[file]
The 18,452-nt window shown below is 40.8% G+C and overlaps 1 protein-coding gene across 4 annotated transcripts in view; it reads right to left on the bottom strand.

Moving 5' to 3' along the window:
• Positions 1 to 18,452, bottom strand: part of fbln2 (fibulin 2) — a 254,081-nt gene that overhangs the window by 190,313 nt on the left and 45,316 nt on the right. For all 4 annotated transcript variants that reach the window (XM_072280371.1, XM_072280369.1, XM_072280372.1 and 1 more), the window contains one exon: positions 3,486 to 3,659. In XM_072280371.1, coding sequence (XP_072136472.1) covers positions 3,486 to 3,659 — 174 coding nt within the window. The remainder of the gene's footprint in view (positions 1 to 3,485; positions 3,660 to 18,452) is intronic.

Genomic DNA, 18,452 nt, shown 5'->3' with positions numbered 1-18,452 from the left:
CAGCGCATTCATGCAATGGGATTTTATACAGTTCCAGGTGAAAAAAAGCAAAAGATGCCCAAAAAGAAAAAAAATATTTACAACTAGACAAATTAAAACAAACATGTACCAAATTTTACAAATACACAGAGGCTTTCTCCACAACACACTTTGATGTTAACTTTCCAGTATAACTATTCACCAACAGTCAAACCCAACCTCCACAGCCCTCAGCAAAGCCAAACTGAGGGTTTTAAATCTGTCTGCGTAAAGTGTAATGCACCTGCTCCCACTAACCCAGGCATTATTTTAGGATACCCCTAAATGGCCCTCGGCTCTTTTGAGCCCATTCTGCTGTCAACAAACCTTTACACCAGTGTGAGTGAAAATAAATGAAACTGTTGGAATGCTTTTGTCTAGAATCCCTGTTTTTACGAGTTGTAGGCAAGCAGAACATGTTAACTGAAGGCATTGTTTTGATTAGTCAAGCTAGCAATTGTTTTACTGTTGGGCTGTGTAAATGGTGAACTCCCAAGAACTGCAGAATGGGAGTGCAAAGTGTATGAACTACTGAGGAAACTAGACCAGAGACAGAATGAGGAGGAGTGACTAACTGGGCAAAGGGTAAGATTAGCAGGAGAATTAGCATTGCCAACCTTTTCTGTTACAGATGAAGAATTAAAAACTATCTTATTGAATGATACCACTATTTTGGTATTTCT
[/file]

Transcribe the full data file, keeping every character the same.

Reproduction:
The 18,452-nt window shown below is 40.8% G+C and overlaps 1 protein-coding gene across 4 annotated transcripts in view; it reads right to left on the bottom strand.

Moving 5' to 3' along the window:
• Positions 1 to 18,452, bottom strand: part of fbln2 (fibulin 2) — a 254,081-nt gene that overhangs the window by 190,313 nt on the left and 45,316 nt on the right. For all 4 annotated transcript variants that reach the window (XM_072280371.1, XM_072280369.1, XM_072280372.1 and 1 more), the window contains one exon: positions 3,486 to 3,659. In XM_072280371.1, coding sequence (XP_072136472.1) covers positions 3,486 to 3,659 — 174 coding nt within the window. The remainder of the gene's footprint in view (positions 1 to 3,485; positions 3,660 to 18,452) is intronic.

Genomic DNA, 18,452 nt, shown 5'->3' with positions numbered 1-18,452 from the left:
CAGCGCATTCATGCAATGGGATTTTATACAGTTCCAGGTGAAAAAAAGCAAAAGATGCCCAAAAAGAAAAAAAATATTTACAACTAGACAAATTAAAACAAACATGTACCAAATTTTACAAATACACAGAGGCTTTCTCCACAACACACTTTGATGTTAACTTTCCAGTATAACTATTCACCAACAGTCAAACCCAACCTCCACAGCCCTCAGCAAAGCCAAACTGAGGGTTTTAAATCTGTCTGCGTAAAGTGTAATGCACCTGCTCCCACTAACCCAGGCATTATTTTAGGATACCCCTAAATGGCCCTCGGCTCTTTTGAGCCCATTCTGCTGTCAACAAACCTTTACACCAGTGTGAGTGAAAATAAATGAAACTGTTGGAATGCTTTTGTCTAGAATCCCTGTTTTTACGAGTTGTAGGCAAGCAGAACATGTTAACTGAAGGCATTGTTTTGATTAGTCAAGCTAGCAATTGTTTTACTGTTGGGCTGTGTAAATGGTGAACTCCCAAGAACTGCAGAATGGGAGTGCAAAGTGTATGAACTACTGAGGAAACTAGACCAGAGACAGAATGAGGAGGAGTGACTAACTGGGCAAAGGGTAAGATTAGCAGGAGAATTAGCATTGCCAACCTTTTCTGTTACAGATGAAGAATTAAAAACTATCTTATTGAATGATACCACTATTTTGGTATTTCT